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Sharp Debuting In-Cell Quad-HD IGZO Displays This Coming Summer

March 9, 2015 - Written By Nick Sutrich

Sharp is well known around the world for a number of different technologies, but most well known for their display technologies.  Sharp has been a pioneer in display technologies in the past and their latest invention, the IGZO display, is one that’s been a long time coming but hasn’t made its way into any well known devices on the market.  Since its announcement back in 2012 and it’s subsequent niche product launches, Sharp has gone on to improve IGZO displays in many ways.  They unveiled a fusion IGZO-MEMS display last October, touting new energy efficiency thanks to the way IGZO and MEMS work hand in hand, but the display was only running at 720p resolution, making it something many high-end consumer devices won’t choose to use.

Now Sharp is making some significant advancements with IGZO, which was originally touted as a display technology that could push resolution higher and faster than ever before.  Sharp has now produced the first WQHD 1440 x 2560 pixel resolution displays, bringing it up there with other display technologies on the market.  In addition to that Sharp is also fusing the digitizer and display together making this the first in-cell IGZO display.  This comes at the same time that JDI has launched their new in-cell display technology, pitting Sharp up against one of the biggest and baddest display manufacturers in the land.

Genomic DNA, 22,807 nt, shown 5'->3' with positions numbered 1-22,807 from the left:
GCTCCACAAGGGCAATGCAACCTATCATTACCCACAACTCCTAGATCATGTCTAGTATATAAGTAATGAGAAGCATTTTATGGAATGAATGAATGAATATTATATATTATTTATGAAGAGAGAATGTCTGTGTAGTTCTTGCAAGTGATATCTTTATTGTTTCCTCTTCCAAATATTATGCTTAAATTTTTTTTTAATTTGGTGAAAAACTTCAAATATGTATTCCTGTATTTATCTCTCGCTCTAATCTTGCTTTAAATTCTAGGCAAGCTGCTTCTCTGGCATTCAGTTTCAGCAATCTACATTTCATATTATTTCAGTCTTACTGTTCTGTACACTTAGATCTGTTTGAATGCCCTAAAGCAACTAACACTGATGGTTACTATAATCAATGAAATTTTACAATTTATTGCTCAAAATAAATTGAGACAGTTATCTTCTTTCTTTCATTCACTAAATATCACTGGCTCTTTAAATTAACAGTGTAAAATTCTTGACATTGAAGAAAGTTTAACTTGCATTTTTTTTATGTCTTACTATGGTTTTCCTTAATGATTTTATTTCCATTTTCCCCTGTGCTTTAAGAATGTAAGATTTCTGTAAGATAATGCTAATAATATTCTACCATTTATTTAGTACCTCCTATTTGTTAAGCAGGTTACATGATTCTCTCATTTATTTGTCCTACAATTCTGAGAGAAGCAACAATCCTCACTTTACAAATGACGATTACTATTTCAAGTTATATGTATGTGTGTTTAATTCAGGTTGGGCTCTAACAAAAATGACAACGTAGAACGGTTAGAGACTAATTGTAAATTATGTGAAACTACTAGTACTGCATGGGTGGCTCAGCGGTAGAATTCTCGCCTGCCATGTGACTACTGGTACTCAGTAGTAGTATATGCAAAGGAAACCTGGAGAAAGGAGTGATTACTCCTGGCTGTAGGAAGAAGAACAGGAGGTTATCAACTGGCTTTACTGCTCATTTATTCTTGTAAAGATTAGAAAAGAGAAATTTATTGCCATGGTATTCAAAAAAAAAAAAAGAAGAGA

In-cell displays not only mean better touch sensitivity thanks to less space between the digitizer and display itself, but a thinner overall package, ensuring that new smartphone is even thinner than the previous model.  Pairing this technology together with IGZO should produce some truly incredible results, giving us smartphones that are thinner, respond faster to touch and use less power.  Those not familiar with IGZO technology should be aware that IGZO draws less power than a traditional LED, LCD or AMOLED display because it can continue displaying an image without requiring constant voltage for that image to stay on screen.  This gives significant power savings when users aren’t moving items on the screen, such as when browsing the web, reading text or other tasks that don’t require much movement.  Current screens much always draw at their refresh rates as well as power the light emitting from the diodes, giving IGZO an upper hand in display efficiency.  Look for products to start using IGZO displays likely sometime later this year, as Sharp will be rolling out the displays to production by the summer.